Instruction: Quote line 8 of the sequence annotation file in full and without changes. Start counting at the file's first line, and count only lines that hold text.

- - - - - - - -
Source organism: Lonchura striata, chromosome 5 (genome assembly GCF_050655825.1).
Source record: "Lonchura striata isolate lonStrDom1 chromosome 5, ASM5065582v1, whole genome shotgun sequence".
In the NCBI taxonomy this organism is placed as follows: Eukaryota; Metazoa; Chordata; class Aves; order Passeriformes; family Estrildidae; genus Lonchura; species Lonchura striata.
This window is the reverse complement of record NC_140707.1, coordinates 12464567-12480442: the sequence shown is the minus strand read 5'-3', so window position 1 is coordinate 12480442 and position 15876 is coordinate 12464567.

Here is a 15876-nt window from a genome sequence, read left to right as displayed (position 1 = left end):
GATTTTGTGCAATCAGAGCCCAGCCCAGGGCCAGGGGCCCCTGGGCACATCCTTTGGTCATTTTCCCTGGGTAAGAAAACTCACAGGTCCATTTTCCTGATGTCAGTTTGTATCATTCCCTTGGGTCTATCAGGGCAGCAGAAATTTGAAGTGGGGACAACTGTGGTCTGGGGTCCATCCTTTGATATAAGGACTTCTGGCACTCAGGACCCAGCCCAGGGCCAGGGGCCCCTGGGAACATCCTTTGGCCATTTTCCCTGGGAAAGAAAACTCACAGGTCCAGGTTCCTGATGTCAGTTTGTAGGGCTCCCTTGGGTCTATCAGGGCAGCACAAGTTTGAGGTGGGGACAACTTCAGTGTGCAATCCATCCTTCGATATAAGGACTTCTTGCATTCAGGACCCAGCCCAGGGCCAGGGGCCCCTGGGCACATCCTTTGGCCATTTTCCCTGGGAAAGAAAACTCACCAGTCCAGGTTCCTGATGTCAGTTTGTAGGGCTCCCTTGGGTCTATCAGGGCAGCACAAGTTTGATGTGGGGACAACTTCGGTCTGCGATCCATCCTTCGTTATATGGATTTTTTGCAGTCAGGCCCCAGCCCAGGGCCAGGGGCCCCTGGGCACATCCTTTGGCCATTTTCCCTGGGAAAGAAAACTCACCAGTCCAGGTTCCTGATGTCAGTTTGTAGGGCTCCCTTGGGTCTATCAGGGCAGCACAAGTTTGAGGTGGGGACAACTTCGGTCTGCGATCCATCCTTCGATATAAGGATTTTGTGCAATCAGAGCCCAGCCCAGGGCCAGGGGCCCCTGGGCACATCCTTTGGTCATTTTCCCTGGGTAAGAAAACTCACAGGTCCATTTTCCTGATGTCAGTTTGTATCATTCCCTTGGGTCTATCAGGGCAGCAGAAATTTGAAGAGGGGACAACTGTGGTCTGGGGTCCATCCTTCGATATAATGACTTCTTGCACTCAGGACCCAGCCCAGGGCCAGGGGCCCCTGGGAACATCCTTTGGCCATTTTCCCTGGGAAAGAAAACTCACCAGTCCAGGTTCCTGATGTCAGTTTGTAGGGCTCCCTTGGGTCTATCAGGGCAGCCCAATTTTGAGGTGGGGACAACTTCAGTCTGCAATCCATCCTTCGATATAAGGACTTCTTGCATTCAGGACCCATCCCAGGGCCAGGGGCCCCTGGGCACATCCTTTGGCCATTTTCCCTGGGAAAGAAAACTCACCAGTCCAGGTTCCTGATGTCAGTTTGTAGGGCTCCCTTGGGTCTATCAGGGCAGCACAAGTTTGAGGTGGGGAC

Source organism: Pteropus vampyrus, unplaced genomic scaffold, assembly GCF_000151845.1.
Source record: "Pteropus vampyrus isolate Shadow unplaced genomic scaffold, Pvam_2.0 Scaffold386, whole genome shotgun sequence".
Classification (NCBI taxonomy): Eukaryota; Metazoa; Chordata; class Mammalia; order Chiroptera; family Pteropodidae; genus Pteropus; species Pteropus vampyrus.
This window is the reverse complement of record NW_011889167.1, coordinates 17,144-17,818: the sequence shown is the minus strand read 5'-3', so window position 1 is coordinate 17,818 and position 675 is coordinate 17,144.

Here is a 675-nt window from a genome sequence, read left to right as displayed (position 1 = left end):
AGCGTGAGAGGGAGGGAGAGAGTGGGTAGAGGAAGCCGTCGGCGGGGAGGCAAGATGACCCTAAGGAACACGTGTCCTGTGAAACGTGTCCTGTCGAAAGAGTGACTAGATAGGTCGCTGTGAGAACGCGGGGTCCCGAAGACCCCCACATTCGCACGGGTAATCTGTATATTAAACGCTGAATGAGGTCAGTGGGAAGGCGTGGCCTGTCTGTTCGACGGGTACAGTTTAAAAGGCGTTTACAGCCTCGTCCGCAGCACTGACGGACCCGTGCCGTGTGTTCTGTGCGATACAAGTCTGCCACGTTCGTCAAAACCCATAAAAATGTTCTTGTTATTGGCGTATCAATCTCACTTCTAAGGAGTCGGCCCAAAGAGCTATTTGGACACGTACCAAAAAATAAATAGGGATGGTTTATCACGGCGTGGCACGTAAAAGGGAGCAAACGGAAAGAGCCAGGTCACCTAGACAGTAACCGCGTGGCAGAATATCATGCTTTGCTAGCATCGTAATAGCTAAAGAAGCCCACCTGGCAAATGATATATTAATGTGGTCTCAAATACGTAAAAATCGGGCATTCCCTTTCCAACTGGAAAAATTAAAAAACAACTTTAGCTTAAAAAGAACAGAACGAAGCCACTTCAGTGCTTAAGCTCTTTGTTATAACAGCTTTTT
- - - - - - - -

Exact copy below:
Source record: "Pteropus vampyrus isolate Shadow unplaced genomic scaffold, Pvam_2.0 Scaffold386, whole genome shotgun sequence".